The end of the line.
Do you know what’s going on at the end of your line?
I mean, do you really know what your lure is doing? Do you know what it just hit? Was it a rock? A log? A fish? Do you even feel your lure? It must seem like these questions are silly, but most anglers can’t answer them correctly. After the third or fourth cast, some anglers slip into the repetitive mode or worse yet they don’t know how the lure is supposed to feel.
The way to cure this is simple, work at it. But do the work in a practical sense. I don’t think that casting a lure in a swimming pool improves an angler’s ability. I think it is a great place to tune a crankbait or align a spinner bait, but it’s not the place to learn what a lure feels like or see what a bait can do. That has to be done in an environment where it will be used to get the proper experience.
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Every place in the country has a lake that is extremely clear and that’s what we want for this to work. It’s probably a lake with a reputation for being a tough place to catch fish, but for what we are discussing the clearer the better. Take a day or maybe two and fish that pond. Don’t go with expectations of catching fish, because these two days are dedicated to learning about the tools in your tackle box. I would recommend tying on a crankbait, a worm, and jigs to start with as these are most likely the three baits you always have tied on when you are fishing. I’d also be set up with polarized sunglasses and a wide-brimmed hat so that I maximize my ability to see what is below the surface of the pond. Start by cruising the bank, what can you see? Is the bottom sandy or gravel or chunk rock. Make a note of what it is and back off so that you can cast to it. Start with your crankbait and reel your bait so that it contacts the bottom during most of the retrieve. see and feel what the lure is doing, then close your eyes and visualize what the lure is doing while feeling the sensations it is transmitting to you through the rod. Feel how the vibrations change a bit as the lure contacts bottom and then kicks up and begins free swimming. Swim it so it swims and digs its way over a log or make it careen off of a stump, see how it feels. Run it into weeds so that you can feel it get mushy as it catches on a weed stem, pause it for a moment, then give it a strong rip and feel the vibration again as it rips through the weeds and begins to swim again.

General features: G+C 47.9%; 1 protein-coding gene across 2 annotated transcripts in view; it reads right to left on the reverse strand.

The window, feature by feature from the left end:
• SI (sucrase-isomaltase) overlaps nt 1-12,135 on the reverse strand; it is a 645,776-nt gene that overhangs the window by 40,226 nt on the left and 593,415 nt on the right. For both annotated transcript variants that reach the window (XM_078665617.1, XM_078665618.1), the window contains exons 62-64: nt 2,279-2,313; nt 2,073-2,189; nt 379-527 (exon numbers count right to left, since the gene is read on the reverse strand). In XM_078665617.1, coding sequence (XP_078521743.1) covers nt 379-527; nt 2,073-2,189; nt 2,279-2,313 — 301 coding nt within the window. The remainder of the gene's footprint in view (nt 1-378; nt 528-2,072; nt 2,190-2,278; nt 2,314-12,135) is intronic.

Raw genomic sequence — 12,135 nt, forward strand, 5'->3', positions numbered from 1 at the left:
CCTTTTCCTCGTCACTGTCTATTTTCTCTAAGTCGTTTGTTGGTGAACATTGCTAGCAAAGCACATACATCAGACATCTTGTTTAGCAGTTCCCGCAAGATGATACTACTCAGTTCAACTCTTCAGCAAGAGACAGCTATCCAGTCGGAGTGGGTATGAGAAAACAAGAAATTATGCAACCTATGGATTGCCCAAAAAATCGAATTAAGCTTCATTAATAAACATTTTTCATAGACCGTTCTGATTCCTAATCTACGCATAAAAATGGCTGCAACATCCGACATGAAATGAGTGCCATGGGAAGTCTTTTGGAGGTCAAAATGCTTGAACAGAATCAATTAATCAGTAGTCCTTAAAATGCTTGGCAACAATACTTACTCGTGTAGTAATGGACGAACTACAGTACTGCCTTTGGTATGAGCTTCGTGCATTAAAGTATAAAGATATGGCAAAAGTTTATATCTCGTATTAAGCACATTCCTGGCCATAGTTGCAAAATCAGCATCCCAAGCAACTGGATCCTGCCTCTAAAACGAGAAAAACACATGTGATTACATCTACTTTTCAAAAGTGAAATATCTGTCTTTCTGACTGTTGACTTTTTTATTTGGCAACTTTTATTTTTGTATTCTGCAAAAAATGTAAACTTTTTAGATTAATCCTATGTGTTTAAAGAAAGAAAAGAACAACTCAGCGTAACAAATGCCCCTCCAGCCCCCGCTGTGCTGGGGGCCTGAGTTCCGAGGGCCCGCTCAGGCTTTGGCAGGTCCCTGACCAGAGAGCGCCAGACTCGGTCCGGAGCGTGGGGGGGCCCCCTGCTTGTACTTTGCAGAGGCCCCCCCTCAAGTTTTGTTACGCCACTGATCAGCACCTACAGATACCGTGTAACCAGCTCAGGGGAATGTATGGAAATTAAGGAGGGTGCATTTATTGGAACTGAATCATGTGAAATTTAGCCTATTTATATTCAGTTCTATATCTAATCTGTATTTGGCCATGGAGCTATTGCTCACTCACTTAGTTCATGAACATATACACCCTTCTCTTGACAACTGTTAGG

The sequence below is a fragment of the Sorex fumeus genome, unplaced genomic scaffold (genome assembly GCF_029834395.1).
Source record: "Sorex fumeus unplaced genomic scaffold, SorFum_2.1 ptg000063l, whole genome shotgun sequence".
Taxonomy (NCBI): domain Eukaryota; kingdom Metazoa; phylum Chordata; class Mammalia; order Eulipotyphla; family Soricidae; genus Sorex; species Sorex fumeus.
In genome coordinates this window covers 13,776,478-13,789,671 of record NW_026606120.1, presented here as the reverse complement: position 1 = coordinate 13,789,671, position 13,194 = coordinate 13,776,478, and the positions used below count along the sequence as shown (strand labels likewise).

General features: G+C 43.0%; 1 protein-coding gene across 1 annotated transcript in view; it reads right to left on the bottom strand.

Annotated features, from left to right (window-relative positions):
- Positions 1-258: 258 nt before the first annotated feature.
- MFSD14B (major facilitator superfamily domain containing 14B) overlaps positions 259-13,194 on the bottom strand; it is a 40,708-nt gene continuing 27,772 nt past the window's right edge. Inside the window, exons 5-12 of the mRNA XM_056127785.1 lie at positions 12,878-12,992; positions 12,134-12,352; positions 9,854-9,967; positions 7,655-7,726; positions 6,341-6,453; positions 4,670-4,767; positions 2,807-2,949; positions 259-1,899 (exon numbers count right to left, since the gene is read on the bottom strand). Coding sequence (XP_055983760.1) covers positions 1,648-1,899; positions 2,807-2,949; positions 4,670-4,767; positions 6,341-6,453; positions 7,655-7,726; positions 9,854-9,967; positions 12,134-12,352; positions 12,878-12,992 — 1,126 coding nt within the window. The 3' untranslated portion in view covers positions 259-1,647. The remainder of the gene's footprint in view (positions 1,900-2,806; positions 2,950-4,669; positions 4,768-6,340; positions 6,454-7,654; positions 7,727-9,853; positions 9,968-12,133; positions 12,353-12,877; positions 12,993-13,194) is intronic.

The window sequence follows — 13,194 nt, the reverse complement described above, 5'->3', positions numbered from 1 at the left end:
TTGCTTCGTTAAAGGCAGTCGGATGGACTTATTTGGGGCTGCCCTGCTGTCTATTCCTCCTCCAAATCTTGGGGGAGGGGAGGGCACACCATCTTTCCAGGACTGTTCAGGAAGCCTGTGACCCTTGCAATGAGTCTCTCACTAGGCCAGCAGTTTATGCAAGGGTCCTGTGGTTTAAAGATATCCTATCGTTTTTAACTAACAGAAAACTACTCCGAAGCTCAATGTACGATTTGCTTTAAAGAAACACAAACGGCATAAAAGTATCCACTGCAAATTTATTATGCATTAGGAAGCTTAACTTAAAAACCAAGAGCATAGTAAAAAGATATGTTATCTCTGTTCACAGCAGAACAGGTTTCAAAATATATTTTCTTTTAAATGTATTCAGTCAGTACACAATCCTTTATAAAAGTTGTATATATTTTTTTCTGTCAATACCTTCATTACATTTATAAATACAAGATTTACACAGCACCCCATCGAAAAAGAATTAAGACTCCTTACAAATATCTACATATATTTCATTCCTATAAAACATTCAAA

This exercise is teaching you feel and showing you that you can run your bait into cover and that there are ways to get it through heavy cover, allowing you to fish that bait in place you didn’t think you could. Do the same with your plastic worm and your jig. Try this experiment; get near a dock and cast your jig to a piling, let it drop to the bottom, and then go over to the piling and look straight down to see how far away from the bottom of the piling your jig is as it sits on the bottom. Next cast finishes the cast and when the jig hits the water drop your rod tip and follow the jig to the bottom with the rod tip. See how much closer your jig is to the piling. You just learned that the presentation doesn’t end when the bait hits the water; you still have to manipulate the rod to keep your lure near cover.
Play today, cast every lure you have at everything you see and experiment.
Take a deep-diving metal billed bait like a Mudbug, old metal lipped Bomber, or a Storm hot’ n tot and throw it near the trunk of a blown down tree. When you reel it, the lure will dive about straight down. It will climb as the line pulls it up to a limb and the big lip will make it kick over the branch without hanging, crank it and it will dive straight down into the next gap. If it hangs up don’t pull, just give it slack and usually, it will float up and back away from whatever it had caught on. It’s a deadly presentation, but how would you know that it could do that or how to make it work if you hadn’t taken these days to learn the lures.
Cast out your spinnerbait and see how far you retrieve it before both blades are spinning. Next cast gives it a sharp tug early on and see how the blades engage faster. See which spinner baits can drop with only the blades rotating on the drop instead of the whole bait helicoptering when the retrieve stops. Now you know which spinnerbaits you can use with a stop and go or the kill it after five crank type of retrieve. Try that with a Stan Sloan short arm single spin and you will be amazed how you can make it flutter straight down while sending heavy vibrations through your rod. Add a big trailer and you can slow the drop speed even more. It’s great for fishing bluffs and stumps at night.
Cast your worm and drag it over different kinds of bottoms and get to know what they feel like. Then toss the worm out in deep water and see what it feels like. Try to determine what the bottom composition is in the deep water just from the feel. Do the same with a Carolina rig. That big weight can telegraph a ton of important information about what’s down there. Try keeping your rod tip at about eye level on most retrieves, this position maximizes the feel. Too high or too low and you lose feel. You can do that after you’ve learned how your lures are supposed to feel but for these two days, feel is what it’s all about. What I am trying to do here is force you to be familiar with your tools. Learn what you can do with them. A carpenter knows his tools and what their limits are, so does a surgeon. Listen to high-level pros talk about how the drop at 14’ had a bunch of stumps on it. They didn’t dive down there to see it; their lures told them what was down there. They’re telling you too. Are you listening?